What Massachusetts Prisoners Blog About
A few prisoners in Massachusetts are finding their voice through blogging. Here’s why that’s a good thing.
This is the first in a three-part series that looks at what prisoners in Massachusetts do online.
Above left: Daniel Royal’s blog post for his daughter that’s transcribed into a blog post; above right: Andrew Halfpenny’s bio page before it’s transcribed. (Images via betweenthebars.org)
Prisoners are probably one of the last groups anyone would expect to have access to their own blog. Some might argue that they should never get such a privilege. But keeping in mind that more than 95 percent of prisoners will one day return to society, we might consider how we want them to return—remorseful, sure, but also educated and aware of what’s going on in the world they re-enter. That’s how to help them become productive citizens.
A few progressive programs around the country are stepping up to give prisoners tools to tell their stories online, add their perspective to the conversation, receive feedback from readers, and get up to speed with 2012 technology. Some San Quentin prisoners in California express their ideas through hundreds of questions posted on Quora like “What advice would you give to your 10-year-old self?” and “What does it feel like to kill someone?” In Maine, prisoners mail letters to family and friends which then get posted with comments on The Political Prisoner Blog.
In Massachusetts, MIT has grabbed the lead in this area, thanks to its Center for Civic Media. Founded by PhD students Charlie DeTar and Benjamin Mako Hill, Between the Bars bills itself as “a weblog platform for people in prison through which 1 percent of Americans who are in prison can tell their stories.”
The site has more than 5,000 actual documents from prisoners, some incarcerated in Massachusetts, many from all over the country. Most of the documents are uncategorized, but about 500 fall into several areas: cartoons, letters, essays, and poems. Comments from readers are snail-mailed back to the prisoners, who get a chance to respond. Not exactly the instantaneous world we know, but a boon for offsetting the isolation that prisoners often feel.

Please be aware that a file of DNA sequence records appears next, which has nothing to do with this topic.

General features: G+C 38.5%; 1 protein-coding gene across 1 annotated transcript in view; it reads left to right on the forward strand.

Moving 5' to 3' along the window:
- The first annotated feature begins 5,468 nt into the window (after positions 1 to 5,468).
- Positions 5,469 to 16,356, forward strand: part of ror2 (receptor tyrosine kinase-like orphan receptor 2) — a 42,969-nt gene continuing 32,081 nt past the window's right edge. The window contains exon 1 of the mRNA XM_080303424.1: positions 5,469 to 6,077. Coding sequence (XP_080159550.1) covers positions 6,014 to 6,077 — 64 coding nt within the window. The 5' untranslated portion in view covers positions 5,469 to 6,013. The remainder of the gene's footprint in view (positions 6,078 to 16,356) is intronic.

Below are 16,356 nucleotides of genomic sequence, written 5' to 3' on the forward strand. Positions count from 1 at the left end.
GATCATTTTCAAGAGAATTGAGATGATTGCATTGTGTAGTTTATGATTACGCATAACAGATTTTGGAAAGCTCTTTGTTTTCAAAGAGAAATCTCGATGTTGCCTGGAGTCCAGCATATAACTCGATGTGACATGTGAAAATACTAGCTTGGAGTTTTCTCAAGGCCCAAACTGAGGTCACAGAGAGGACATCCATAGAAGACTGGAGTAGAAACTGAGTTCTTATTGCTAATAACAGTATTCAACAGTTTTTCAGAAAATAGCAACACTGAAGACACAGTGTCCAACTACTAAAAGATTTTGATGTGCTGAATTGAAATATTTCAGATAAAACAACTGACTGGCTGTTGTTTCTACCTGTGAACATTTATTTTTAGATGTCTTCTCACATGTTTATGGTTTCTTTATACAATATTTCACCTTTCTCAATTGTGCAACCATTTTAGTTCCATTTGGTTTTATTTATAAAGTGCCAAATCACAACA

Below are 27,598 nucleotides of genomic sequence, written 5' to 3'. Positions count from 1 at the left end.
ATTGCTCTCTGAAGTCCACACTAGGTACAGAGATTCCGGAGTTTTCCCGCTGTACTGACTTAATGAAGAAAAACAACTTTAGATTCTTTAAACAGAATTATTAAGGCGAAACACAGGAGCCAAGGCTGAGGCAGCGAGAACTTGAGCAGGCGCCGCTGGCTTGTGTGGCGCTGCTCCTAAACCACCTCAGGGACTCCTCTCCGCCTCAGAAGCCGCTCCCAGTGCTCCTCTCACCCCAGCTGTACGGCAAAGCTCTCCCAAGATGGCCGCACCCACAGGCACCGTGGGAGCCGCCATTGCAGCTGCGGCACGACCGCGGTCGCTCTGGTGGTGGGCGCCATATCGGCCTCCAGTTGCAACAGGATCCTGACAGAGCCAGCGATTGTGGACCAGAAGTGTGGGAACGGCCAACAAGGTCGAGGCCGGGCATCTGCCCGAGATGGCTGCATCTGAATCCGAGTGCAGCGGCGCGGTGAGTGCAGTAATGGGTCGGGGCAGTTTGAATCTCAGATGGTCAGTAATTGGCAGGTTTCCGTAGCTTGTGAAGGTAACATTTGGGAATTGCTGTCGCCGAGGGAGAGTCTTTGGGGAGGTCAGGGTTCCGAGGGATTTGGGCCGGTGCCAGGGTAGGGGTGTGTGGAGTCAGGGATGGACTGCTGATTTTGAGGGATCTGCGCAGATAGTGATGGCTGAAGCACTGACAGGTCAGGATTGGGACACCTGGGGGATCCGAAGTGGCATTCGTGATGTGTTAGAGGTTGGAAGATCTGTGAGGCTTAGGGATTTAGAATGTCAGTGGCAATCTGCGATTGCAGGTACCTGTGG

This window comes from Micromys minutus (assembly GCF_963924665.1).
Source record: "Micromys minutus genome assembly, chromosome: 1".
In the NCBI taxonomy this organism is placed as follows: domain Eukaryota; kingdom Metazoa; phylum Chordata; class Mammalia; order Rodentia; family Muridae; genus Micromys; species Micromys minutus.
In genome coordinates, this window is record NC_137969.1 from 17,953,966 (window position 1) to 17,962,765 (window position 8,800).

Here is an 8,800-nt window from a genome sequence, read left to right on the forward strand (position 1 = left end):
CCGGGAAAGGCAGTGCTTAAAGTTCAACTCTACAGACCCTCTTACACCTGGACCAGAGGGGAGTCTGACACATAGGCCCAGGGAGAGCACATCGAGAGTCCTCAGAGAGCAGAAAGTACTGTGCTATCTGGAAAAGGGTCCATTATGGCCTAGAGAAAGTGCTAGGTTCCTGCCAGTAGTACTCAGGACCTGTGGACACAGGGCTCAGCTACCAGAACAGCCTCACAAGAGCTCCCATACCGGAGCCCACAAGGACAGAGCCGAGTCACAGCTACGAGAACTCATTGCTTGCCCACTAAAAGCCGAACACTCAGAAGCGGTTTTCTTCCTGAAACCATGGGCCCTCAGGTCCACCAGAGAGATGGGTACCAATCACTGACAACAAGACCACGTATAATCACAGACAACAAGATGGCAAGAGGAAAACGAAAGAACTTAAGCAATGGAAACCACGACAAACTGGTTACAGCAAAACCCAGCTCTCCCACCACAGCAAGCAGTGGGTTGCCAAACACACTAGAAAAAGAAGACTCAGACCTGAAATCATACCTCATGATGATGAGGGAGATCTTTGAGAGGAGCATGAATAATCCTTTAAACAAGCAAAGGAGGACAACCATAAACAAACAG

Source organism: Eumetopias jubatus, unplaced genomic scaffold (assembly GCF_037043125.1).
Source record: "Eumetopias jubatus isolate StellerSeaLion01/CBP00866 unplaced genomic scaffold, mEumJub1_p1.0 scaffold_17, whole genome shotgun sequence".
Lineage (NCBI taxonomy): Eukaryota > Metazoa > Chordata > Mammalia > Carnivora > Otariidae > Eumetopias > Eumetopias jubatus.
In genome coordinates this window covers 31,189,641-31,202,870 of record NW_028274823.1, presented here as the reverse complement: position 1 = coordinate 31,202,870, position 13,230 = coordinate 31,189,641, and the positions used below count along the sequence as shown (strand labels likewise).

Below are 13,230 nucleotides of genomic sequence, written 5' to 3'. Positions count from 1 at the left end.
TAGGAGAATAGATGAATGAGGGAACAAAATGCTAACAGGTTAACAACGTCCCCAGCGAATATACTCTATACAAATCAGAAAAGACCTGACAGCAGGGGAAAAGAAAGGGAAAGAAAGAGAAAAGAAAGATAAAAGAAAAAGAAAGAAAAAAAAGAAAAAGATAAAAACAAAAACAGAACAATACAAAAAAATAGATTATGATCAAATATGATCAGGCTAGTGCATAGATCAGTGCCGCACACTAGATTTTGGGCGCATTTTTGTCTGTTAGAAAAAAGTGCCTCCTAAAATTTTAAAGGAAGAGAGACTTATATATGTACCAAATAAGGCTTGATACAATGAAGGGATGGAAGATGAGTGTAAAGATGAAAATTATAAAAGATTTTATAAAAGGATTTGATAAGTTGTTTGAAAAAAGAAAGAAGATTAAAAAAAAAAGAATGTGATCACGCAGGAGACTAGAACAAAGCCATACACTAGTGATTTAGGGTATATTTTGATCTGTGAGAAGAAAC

DeTar says that most of the authors list their first and last names, wanting to be known for their writing just as any published author would. One such prisoner is Andrew Halfpenny, who is incarcerated in a maximum-security prison in Massachusetts. Although some have hundreds, Halfpenny has just two entries. In his profile, Halfpenny (or #W93984) describes himself as wanting to “enlighten” people about prison. He is not alone. Many prisoners take to the page to tell their stories—most commonly in letters and poetry.
In a post dated November 1, Halfpenny touches on the difficulty of rehabilitation behind bars:
“It is my personal opinion that in no way, shape, or form is the goal of incarceration rehabilitation. The idea is laughable. It would seem that recidivism would be better prevented with increased familial contact. However, behavioral infractions are punished by restricting contact with the outside world. This is achieved by prevention of phone calls or visits. … Even the mail policies are unjustly punitive. I recently had research for a correspondence course mailed to me. Said research was deemed contraband for being excessive in pages. I don’t know how this policy promotes a safe environment but it absolutely hinders my own personal rehabilitation.”
The post has two thoughtful replies, one by Aaron K., who knew Halfpenny outside. He writes that Halfpenny “… had a lot of promise, he was even in gifted classes. He’s just like anybody else; he could be your son or brother; the only difference is the hand he was dealt.”Aaron K. encourages him to “stay strong.” And so Halfpenny exists online, beyond his prison cell.
Daniel Royal, another Massachusetts prisoner, has just one post that’s addressed to his daughter, Justice. In his profile, Royaldescribes himself as part Cape Verdean and says that he loves knowledge and helping others. The post is titled “Strength’s Way,” and is written with a sense of longing:
“As you have lived this many years, I have died inside many times, broken down in the darkness of stone walls and firey skies, feeling so week inside, listening to my soul cry, being sorry for each day we’re apart….Forgive me Justice for being away from you for so long. I pray that you never resent me or blame yourself. For I am the one who has been wrong.”
Massachusetts should consider upping the ante from 1 percent and permitting more prisoners the opportunity to blog. Those of us who’ve taught writing already know that giving prisoners a voice can only help them become more aware and more humane. With 95 percent eventually leaving prison, that opportunity can only help us become a more compassionate, safer society.